“This is indeed worrying” – judges, as Scotia Bank “negligently misdirected” $28M

The content originally appeared on: INews Guyana

Core Investments Incorporated paid $28 million to Scotiabank (Guyana), intending to repay a mortgage early, but that payment was “negligently misdirected” by the financial institution, according to a judgment by the Full Court of Demerara, dated December 1, 2023.

The ruling, delivered by Justices Priya Sewnarine-Beharry and Navindra Singh, essentially reverses the February 15, 2023 ruling delivered by Justice Damone Younge.

At the centre of the court case is a property owned by Justin Teixeira, who – according to reports – died by suicide in April 2022, after ingesting a poisonous compound: sodium cyanide.

This publication has access to court documents that show that on March 28, 2022, Core Investments (the Appellant), located at Lot 241 Baramita Street, South Ruimveldt Gardens, Georgetown, entered into an agreement with Teixeira to purchase his property. That property, located along the East Bank of Demerara, was priced at $58M, and at time of the signing of the agreement, $47M was to be paid upfront.

At the time of signing of the agreement, the Bank of Nova Scotia (the Respondent) held a mortgage over the property. As a result, the agreement stipulated that the $47M must be paid in the following ways: $28M to Scotiabank by way of a Republic Bank (Guyana) Limited manager’s cheque to liquidate the mortgage; and $19M to the vendor, Teixeira.

The court file states that Core Investments properly acquired the manager’s cheque for $28M from Republic Bank, made payable to the “Bank of Nova Scotia”, and delivered it to Teixeira at the time of the signing of the agreement.

The documents further state that, after the agreement was signed, Teixeira put the cheque into Scotia Bank’s “Express Deposit Box” the very next day, but the bank later deposited the check into Teixeira’s account.

According to the judgment, on April 8, 2022, Teixeira purchased a manager’s cheque for the sum of $50M, payable to a relative, and made other withdrawals, leaving $169,133 in his account. The $28M contained in the cheque was never applied to the mortgage, and as a result, the property remained encumbered to the bank.

On November 28, 2022, Core Investments filed an application with the High Court, requesting, among other things, that Scotiabank return the $28M to it in restitution. The company contended that the bank could not have legitimately placed the $28M into Teixeira’s account, because the cheque was not payable to him.

However, Scotiabank claimed Teixeira had given orders to pay the manager’s cheque because of wording written on the reverse of the cheque, specifically “payee account number 312983.” Additionally, the bank argued that it was not privy to the agreement, and, as a result, was not bound by its provisions, because it was not a party to the deal.

<<Absurd>>In its ruling, the Full Court said it does not believe the words “payee account number 312983” that were allegedly on the back of the cheque were written by Teixeira.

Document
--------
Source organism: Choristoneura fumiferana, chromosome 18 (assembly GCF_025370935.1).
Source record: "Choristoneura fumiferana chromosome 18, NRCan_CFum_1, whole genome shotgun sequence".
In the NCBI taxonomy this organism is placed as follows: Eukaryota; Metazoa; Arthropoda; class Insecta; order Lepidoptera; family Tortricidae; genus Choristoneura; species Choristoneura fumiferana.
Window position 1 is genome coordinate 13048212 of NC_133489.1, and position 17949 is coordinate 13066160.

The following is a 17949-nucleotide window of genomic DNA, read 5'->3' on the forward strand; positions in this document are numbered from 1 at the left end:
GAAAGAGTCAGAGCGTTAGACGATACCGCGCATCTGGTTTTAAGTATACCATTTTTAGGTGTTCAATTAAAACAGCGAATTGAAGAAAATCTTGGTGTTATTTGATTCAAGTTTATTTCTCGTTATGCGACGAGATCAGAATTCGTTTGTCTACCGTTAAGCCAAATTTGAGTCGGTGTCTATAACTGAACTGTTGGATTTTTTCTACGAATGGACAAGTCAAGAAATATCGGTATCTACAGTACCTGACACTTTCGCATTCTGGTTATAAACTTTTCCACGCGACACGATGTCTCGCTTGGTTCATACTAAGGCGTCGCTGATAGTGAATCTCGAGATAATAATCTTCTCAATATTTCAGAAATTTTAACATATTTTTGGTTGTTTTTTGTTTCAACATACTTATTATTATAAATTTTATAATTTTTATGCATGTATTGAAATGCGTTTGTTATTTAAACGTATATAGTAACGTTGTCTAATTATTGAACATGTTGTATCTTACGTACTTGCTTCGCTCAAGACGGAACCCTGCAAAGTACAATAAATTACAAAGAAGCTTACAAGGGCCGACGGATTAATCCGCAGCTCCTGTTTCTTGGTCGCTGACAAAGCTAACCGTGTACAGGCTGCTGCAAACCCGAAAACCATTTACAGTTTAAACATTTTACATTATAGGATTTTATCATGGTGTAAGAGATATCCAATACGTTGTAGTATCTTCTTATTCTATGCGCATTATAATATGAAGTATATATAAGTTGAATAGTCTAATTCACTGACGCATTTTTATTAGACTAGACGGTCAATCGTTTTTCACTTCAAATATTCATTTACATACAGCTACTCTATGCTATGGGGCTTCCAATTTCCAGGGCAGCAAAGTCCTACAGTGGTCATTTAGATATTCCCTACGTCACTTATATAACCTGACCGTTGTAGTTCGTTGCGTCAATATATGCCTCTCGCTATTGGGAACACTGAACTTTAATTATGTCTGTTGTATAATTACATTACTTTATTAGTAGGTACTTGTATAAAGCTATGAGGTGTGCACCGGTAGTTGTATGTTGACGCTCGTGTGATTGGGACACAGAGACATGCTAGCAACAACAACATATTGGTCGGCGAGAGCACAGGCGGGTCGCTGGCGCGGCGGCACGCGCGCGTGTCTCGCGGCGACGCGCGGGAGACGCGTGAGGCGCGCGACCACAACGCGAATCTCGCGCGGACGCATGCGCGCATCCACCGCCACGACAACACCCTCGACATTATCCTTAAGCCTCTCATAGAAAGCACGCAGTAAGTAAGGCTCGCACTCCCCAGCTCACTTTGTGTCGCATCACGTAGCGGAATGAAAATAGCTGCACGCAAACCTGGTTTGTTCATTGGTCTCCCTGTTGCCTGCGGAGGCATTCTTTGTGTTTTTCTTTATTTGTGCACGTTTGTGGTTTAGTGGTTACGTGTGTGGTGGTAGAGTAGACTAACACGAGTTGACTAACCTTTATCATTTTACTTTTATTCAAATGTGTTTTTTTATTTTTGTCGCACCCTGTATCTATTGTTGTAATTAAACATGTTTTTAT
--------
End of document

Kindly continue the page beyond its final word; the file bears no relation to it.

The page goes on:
The Judges said a detailed inspection of the cheque revealed that the words were precisely lined up with the bank’s twisted stamp that appears right below those words. They emphasized how unlikely it was that those words, which were allegedly penned before the stamp was positioned there, would have coincidentally aligned with the stamp, or that the words and the stamp would have been aligned.

The bank’s argument that the wording on the back of the cheque was Teixeira’s instructions was dismissed by the court as absurd.

The Judges went on to point out that, in addition to the language being in no way directive, it is a matter of fact and law that Teixeira was unable to give instructions regarding the manager’s cheque, because he was not the payee listed on it. The court ruled that the bank, whether Bank of Nova Scotia or Scotiabank, should have known that the money was meant to be credited to them.

The Full Court held that “the only logical and judicious action” that the Respondent should have taken was to reject the cheque and return it to the drawer, Republic Bank, because it was extremely evident that it maintained no account in the name of the Bank of Nova Scotia.

<<Negligently misdirected>>“If this is indeed the manner in which this financial institution conducts its business, this is indeed worrying, and ought to be inquired into by the Bank of Guyana. The Respondent has failed to establish any legal or factual basis that justifies it depositing the manager’s cheque into (Teixeira’s) account,” said the Judges.

In the circumstances, it concluded that the bank “negligently misdirected the payment of the manager’s cheque, thereby causing loss to the Appellant.”

Consequently, the Full Court ordered that the monies due under the loan held by Scotiabank be calculated up to March 29, 2022, and that the sum of $28M be credited toward such sum.

Further, it was ordered that should this sum be in excess of the sum owing on the mortgage, then such excess monies shall be paid to the company.

Should the sum owed under the mortgage be in excess of $28M, the Court has ordered, Core Investments would have to pay such excess to Scotiabank.

Additionally, the Full Court declared, “The mortgage is deemed to have been settled and repaid as per the forgoing orders. It is further ordered that when the mortgage is repaid as aforementioned, the Respondent shall forthwith cancel the said mortgage.”

The Appellant was awarded damages in the sum of $1M for negligence, and court costs in the sum of $1M against the financial institution. These sums have had to be paid by the bank to Core Investment on or before January 3, 2024.